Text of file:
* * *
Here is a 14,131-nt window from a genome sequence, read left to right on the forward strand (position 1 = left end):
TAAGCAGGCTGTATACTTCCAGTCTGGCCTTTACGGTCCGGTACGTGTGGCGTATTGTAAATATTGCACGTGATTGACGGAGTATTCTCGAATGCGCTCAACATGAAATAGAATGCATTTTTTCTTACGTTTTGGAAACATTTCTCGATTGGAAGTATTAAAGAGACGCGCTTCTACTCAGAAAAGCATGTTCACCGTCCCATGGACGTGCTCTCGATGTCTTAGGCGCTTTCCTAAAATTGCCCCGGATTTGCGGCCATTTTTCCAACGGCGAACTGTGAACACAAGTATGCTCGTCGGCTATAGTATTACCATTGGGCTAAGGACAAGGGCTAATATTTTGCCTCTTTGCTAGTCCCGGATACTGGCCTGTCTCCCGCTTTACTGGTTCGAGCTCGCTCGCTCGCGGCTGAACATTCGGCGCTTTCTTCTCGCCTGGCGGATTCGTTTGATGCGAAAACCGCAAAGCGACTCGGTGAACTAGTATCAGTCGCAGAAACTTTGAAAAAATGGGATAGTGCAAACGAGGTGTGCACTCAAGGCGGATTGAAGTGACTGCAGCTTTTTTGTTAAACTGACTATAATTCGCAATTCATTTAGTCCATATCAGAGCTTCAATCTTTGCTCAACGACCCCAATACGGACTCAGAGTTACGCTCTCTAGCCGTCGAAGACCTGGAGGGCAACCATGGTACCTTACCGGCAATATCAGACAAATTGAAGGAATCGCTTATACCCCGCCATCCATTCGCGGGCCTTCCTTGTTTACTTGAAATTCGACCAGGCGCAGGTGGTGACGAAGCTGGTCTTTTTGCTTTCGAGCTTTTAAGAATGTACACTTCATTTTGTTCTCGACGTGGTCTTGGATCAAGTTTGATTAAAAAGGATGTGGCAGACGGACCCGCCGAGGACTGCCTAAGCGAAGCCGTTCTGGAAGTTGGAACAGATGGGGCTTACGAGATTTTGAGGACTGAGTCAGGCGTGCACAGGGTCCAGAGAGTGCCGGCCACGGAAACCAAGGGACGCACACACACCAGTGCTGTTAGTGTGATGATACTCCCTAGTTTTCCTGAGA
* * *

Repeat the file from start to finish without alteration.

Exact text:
Here is a 14,131-nt window from a genome sequence, read left to right on the forward strand (position 1 = left end):
TAAGCAGGCTGTATACTTCCAGTCTGGCCTTTACGGTCCGGTACGTGTGGCGTATTGTAAATATTGCACGTGATTGACGGAGTATTCTCGAATGCGCTCAACATGAAATAGAATGCATTTTTTCTTACGTTTTGGAAACATTTCTCGATTGGAAGTATTAAAGAGACGCGCTTCTACTCAGAAAAGCATGTTCACCGTCCCATGGACGTGCTCTCGATGTCTTAGGCGCTTTCCTAAAATTGCCCCGGATTTGCGGCCATTTTTCCAACGGCGAACTGTGAACACAAGTATGCTCGTCGGCTATAGTATTACCATTGGGCTAAGGACAAGGGCTAATATTTTGCCTCTTTGCTAGTCCCGGATACTGGCCTGTCTCCCGCTTTACTGGTTCGAGCTCGCTCGCTCGCGGCTGAACATTCGGCGCTTTCTTCTCGCCTGGCGGATTCGTTTGATGCGAAAACCGCAAAGCGACTCGGTGAACTAGTATCAGTCGCAGAAACTTTGAAAAAATGGGATAGTGCAAACGAGGTGTGCACTCAAGGCGGATTGAAGTGACTGCAGCTTTTTTGTTAAACTGACTATAATTCGCAATTCATTTAGTCCATATCAGAGCTTCAATCTTTGCTCAACGACCCCAATACGGACTCAGAGTTACGCTCTCTAGCCGTCGAAGACCTGGAGGGCAACCATGGTACCTTACCGGCAATATCAGACAAATTGAAGGAATCGCTTATACCCCGCCATCCATTCGCGGGCCTTCCTTGTTTACTTGAAATTCGACCAGGCGCAGGTGGTGACGAAGCTGGTCTTTTTGCTTTCGAGCTTTTAAGAATGTACACTTCATTTTGTTCTCGACGTGGTCTTGGATCAAGTTTGATTAAAAAGGATGTGGCAGACGGACCCGCCGAGGACTGCCTAAGCGAAGCCGTTCTGGAAGTTGGAACAGATGGGGCTTACGAGATTTTGAGGACTGAGTCAGGCGTGCACAGGGTCCAGAGAGTGCCGGCCACGGAAACCAAGGGACGCACACACACCAGTGCTGTTAGTGTGATGATACTCCCTAGTTTTCCTGAGA